Perry Hoberman

WORMHOLE [working title] is a networked installation, connecting at least two remote sites. At each site, images are projected from above onto a square tabletop. The positions of several white saucers on each table are optically tracked. Each saucer has an infrared LED at its center, which is tracked by a black and white CCTV camera equipped with an IR pass filter. Participants can use the saucers to scoop up projected objects from the table surface, move them, interact with them, and change them in various ways. At the center of each table surface is a funnel-shaped depression, representing a wormhole that connects the tables together across networked space. A virtual gravitational force, progressively stronger towards the center of the table, gradually pulls all projected images into this hole. When something is pulled into one of these wormholes, it disappears and re-emerges out of the wormhole at another networked location. Thus, a participant at one site can manipulate and mutate an object and then send it as an obscure 'message' to participants at the other site. Each table can be imagined to be upside-down in relation to the other, with the wormhole as a virtual passage from one to the other.

A panoramic view of the participants is captured by a video camera (or stitched together from several video cameras), and this live image is used as a reflection map for the projected objects and environment. Participants thus see themselves reflected in the objects they construct.

Initially, participants are faced with a reflective table surface plane. The environment is fluid, metallic. Everything is being pulled slowly but inexorably into the wormhole. Small spheres and crystals rise to the surface. Small objects are constantly bubbling up and melting down into the table.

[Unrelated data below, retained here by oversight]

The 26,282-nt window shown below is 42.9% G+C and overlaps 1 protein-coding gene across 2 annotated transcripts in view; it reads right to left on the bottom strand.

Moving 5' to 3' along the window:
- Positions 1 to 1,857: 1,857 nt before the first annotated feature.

Participants use the saucers to isolate and select features of the environment. By picking up objects and manipulating and combining them in various ways, users at each table collaborate to create abstract three-dimensional structures. The surfaces of these structures reflect the users' own environment, situating the structures in their local context.

When users are done making a structure, they can allow it to be sucked into the wormhole, where it disappears from their point of view. It pops up out of the wormhole at a remote table, still reflecting the environment where it was created. In this way, objects bring their environment with them. Microphones at each site capture audio as well, so that participants can converse across sites, as long as a structure from the opposite site is present. The ambient light color at each table is distinct, so that objects are to some extent color-coded with the table of their origin.

After an object pops up, it can be further manipulated in its new setting. As users change and augment the object, it slowly starts to reflect its current environment, losing the reflections it had when it arrived. If the object is ignored, it melts down into the table surface. So it only retains its status as an emissary of the previous table setting for a limited amount of time.

Wormhole Diagram